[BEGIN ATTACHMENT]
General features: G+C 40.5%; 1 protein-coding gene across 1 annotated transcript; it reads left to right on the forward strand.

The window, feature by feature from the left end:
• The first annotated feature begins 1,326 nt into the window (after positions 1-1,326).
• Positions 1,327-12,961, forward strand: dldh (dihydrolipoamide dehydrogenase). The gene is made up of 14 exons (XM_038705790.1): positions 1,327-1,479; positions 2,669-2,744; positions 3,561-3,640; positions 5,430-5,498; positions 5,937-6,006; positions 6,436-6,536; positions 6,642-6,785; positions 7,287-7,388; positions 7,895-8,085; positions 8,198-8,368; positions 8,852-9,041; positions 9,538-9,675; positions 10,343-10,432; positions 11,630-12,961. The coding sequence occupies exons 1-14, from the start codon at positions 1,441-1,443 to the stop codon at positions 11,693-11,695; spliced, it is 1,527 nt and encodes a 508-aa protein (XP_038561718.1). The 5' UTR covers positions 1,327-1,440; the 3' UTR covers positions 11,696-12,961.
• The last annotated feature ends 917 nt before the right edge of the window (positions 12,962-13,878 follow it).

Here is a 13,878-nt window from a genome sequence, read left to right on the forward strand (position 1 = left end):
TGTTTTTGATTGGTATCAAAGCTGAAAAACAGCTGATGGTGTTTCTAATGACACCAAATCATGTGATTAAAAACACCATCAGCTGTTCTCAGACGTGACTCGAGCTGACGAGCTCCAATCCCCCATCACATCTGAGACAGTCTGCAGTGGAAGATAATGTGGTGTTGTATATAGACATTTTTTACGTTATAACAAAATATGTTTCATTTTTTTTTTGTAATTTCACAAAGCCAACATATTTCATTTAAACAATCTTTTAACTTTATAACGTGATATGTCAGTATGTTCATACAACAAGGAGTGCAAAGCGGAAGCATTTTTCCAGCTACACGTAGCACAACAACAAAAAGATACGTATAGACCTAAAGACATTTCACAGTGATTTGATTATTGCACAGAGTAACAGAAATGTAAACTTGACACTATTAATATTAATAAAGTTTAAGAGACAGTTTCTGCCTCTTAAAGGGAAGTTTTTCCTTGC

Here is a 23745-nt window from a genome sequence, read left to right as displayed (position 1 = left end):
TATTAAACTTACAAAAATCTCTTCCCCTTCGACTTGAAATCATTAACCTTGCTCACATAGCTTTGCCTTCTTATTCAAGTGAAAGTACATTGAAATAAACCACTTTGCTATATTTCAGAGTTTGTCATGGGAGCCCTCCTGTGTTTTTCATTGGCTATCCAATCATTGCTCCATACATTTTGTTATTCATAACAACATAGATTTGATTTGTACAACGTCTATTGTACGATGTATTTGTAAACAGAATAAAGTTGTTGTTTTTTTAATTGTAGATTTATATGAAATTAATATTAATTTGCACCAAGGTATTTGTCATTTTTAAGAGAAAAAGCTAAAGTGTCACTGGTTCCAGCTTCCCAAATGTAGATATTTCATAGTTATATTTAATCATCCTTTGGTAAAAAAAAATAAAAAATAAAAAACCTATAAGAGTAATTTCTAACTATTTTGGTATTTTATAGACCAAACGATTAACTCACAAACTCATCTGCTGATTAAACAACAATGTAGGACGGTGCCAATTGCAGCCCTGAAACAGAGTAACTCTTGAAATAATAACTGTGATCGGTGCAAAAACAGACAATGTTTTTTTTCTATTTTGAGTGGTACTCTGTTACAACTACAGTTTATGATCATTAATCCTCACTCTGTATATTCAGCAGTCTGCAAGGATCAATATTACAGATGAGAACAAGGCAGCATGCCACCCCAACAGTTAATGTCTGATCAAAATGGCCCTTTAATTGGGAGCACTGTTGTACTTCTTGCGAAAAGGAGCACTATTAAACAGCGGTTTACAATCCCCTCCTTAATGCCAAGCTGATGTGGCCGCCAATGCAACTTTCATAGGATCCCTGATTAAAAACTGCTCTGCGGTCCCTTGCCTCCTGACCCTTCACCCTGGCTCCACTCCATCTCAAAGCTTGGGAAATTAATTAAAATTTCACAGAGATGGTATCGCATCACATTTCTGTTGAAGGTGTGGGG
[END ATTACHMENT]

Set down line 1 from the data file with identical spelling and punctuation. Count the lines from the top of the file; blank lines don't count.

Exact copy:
General features: G+C 40.5%; 1 protein-coding gene across 1 annotated transcript; it reads left to right on the forward strand.